While Emirates constantly works hard to improve the overall passenger experience, it can also use connectivity to improve its overall operations. It is involved on many projects on the operations side, and is now testing its Emirates Pilot Tablets (EPT), which is key to its digital transformation strategy. It is also focusing on the next generation of flight operation apps through a mobility project and preparing for the 777X entry into service. “We have rolled out EPTs to all of our pilots, which included the fundamental EFB applications that will take us towards paperless operation. This obviously includes other dependencies such as a mounting device to secure the device and charging capability to assure and sustain the availability of the EPT throughout the trip,” says Captain Hassan Alhammadi, Emirates’ senior vice president of flight operations technical. “Our pilot mobility project will focus on bringing the next generation of applications such as real time weather, a next-gen document reader, and a door-to-door selection of applications that will aid the pilots in their daily operations. The type of innovation that excites me is the one that reduces the pilot’s workload at peak demanding phases.”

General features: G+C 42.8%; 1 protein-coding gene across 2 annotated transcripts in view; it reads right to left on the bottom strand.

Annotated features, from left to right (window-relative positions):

So, what difference can a connected aircraft make in terms of overall efficiency? “Some of the connected applications can bring some operational benefits and fuel savings such as the ones that look at optimal altitudes and routings. Other applications can bring more efficiencies such as enhancing the on-time performance by presenting all the required data to the pilot, network control, dispatch, maintenance and other departments,” Alhammadi says.
When asked what he is looking for in terms of new apps, Alhammadi says he would like to see “a bit more flexibility” built in to address varying airline requirements driven by their nature of operation, fleet type and network area.
Emirates treats connectivity as a basic requirement when placing new aircraft orders. When new aircraft are delivered with a level of connectivity it gives each department the chance to realize the benefits from a connected aircraft. Connectivity has the potential to make a huge difference in terms of operations. “You have the potential to move some of the safety data and applications such as wireless Quick Access Recorders (QARs) and live weather updates over the air. Secondly, you are moving away from the manual processes such as updating the aircraft EFB and having all the relevant data to the flight crew at all times. Finally, you are capturing most of the data and using it to validate existing processes and future enhancements,” Alhammadi says.
The perception right now is the use of operational connectivity is somewhat limited, somewhat costly, and not widespread “We hope that airlines, vendors and regulators work closer together to make connectivity more accessible and highly used than the current level that aviation at right now,” Alhammadi says. “Wi-Fi and roaming were not cheap and widespread, but look at it now — everywhere you go you get some sort of almost free connection and I hope the aviation sector will follow similar footsteps.”